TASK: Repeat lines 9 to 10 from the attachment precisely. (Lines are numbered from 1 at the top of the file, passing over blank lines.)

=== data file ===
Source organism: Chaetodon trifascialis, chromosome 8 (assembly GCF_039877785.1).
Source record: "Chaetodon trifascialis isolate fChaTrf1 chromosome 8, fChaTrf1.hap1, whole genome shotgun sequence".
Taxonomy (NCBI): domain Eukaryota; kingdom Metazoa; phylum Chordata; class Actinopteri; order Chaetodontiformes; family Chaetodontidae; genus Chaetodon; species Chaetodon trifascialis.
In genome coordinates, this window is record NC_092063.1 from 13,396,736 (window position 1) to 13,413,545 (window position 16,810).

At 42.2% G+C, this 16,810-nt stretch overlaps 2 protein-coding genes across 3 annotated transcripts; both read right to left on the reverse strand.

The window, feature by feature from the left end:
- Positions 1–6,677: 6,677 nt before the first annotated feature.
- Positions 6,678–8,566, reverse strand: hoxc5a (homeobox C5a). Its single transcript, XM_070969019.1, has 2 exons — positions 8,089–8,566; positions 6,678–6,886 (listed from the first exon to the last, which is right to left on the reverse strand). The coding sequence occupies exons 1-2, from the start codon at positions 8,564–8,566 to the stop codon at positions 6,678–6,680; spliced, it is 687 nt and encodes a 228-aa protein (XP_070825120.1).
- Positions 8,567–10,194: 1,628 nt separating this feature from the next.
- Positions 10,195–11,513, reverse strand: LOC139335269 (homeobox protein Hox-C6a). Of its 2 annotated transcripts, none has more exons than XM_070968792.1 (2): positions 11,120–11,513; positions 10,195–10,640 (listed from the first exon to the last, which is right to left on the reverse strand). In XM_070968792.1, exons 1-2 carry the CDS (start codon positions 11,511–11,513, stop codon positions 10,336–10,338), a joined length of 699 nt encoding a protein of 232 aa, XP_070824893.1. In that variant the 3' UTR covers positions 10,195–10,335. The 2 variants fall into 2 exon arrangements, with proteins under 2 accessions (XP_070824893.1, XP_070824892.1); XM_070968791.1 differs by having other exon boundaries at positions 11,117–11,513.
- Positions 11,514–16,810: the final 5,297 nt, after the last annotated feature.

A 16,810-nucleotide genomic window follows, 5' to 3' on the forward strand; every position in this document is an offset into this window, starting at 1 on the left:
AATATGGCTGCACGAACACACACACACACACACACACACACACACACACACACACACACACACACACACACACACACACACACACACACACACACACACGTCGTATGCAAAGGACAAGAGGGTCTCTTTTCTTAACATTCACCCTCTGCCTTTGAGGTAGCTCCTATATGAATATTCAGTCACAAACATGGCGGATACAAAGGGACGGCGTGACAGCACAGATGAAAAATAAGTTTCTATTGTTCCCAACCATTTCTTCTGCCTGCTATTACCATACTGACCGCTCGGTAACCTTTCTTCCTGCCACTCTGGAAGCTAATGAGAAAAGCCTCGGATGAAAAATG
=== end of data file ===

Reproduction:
- Positions 8,567–10,194: 1,628 nt separating this feature from the next.
- Positions 10,195–11,513, reverse strand: LOC139335269 (homeobox protein Hox-C6a). Of its 2 annotated transcripts, none has more exons than XM_070968792.1 (2): positions 11,120–11,513; positions 10,195–10,640 (listed from the first exon to the last, which is right to left on the reverse strand). In XM_070968792.1, exons 1-2 carry the CDS (start codon positions 11,511–11,513, stop codon positions 10,336–10,338), a joined length of 699 nt encoding a protein of 232 aa, XP_070824893.1. In that variant the 3' UTR covers positions 10,195–10,335. The 2 variants fall into 2 exon arrangements, with proteins under 2 accessions (XP_070824893.1, XP_070824892.1); XM_070968791.1 differs by having other exon boundaries at positions 11,117–11,513.